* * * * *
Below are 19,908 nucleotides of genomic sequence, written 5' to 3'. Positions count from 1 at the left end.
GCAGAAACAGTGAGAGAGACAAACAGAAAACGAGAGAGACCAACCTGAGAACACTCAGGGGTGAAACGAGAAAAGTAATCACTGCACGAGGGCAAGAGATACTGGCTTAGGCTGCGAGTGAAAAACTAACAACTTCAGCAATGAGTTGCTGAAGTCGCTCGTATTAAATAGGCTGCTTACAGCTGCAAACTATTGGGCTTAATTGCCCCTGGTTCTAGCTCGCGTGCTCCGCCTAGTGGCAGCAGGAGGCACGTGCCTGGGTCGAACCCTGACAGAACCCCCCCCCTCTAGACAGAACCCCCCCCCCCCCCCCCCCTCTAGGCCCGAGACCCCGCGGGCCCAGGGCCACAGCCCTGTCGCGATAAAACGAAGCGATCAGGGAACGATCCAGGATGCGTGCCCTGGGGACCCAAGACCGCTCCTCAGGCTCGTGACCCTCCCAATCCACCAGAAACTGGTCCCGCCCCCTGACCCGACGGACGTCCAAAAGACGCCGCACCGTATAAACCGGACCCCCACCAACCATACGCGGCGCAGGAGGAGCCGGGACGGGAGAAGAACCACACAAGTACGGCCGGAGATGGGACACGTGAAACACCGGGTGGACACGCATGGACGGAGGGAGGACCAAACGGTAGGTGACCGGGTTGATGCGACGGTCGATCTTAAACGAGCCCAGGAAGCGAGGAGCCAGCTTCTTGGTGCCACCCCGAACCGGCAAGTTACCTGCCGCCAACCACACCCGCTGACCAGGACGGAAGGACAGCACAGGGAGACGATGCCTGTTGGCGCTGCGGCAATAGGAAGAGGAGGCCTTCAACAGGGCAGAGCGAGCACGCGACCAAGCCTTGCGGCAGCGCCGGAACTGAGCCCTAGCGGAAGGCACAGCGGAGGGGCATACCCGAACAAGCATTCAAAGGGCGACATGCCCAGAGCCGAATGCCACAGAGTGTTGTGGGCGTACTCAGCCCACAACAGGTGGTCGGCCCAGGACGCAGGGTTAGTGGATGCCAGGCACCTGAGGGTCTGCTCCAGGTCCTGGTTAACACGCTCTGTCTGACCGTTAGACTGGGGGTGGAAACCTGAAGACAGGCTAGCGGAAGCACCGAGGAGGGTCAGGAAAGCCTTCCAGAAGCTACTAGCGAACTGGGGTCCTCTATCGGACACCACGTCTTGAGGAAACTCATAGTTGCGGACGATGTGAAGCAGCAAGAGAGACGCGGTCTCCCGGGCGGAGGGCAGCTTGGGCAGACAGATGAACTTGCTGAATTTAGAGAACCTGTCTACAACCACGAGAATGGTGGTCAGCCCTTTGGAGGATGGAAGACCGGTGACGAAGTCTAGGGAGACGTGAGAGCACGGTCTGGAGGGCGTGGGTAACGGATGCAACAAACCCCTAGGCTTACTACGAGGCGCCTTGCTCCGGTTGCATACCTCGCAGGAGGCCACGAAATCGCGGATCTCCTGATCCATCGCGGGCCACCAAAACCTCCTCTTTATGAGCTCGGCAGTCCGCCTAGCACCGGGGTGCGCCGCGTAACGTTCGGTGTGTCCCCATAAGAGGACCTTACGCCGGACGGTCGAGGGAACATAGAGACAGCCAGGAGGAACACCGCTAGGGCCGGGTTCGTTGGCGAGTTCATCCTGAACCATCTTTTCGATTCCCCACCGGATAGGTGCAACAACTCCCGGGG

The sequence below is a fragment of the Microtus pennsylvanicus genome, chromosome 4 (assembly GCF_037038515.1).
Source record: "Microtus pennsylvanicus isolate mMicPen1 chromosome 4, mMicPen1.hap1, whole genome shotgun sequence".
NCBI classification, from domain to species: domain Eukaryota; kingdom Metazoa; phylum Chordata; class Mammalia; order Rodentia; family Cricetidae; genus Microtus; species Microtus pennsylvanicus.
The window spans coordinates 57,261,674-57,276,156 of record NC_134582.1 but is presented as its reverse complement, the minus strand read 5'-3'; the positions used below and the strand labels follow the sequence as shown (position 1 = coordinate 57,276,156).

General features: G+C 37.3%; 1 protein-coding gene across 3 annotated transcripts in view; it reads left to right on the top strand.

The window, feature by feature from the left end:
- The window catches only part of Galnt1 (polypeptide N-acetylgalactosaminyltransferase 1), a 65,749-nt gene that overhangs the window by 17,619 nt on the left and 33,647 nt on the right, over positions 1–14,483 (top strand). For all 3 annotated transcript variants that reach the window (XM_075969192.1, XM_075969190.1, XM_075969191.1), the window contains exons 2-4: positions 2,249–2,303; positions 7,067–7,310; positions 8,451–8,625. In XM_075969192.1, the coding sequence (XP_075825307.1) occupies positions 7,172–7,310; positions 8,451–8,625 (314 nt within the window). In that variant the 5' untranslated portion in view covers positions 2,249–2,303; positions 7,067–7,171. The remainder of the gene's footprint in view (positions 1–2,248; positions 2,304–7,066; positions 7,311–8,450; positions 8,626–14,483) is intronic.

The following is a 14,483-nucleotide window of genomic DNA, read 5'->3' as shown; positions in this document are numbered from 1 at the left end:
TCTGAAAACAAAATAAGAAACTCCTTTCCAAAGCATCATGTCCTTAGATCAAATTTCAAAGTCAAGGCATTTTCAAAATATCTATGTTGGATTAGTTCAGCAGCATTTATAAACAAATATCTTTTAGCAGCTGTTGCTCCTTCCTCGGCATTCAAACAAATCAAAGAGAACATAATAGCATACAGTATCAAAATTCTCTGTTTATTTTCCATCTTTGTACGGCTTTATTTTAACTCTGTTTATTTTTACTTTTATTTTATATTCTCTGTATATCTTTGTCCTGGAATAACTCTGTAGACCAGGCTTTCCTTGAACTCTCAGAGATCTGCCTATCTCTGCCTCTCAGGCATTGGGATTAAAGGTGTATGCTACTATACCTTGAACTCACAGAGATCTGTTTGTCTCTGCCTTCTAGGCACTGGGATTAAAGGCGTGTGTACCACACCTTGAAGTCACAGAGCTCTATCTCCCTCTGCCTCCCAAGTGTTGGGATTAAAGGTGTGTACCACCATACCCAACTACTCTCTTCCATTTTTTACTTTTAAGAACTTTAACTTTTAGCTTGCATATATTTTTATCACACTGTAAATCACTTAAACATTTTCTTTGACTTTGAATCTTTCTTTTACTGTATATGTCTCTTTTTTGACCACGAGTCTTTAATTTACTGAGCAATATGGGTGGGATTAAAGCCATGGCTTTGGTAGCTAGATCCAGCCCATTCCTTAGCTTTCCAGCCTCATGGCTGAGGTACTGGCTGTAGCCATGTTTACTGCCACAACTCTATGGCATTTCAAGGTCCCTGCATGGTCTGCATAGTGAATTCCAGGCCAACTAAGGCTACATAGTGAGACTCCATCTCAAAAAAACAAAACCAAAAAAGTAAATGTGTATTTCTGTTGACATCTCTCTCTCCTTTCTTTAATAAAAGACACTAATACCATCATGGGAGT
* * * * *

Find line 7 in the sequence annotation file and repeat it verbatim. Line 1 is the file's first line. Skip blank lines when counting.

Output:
General features: G+C 37.3%; 1 protein-coding gene across 3 annotated transcripts in view; it reads left to right on the top strand.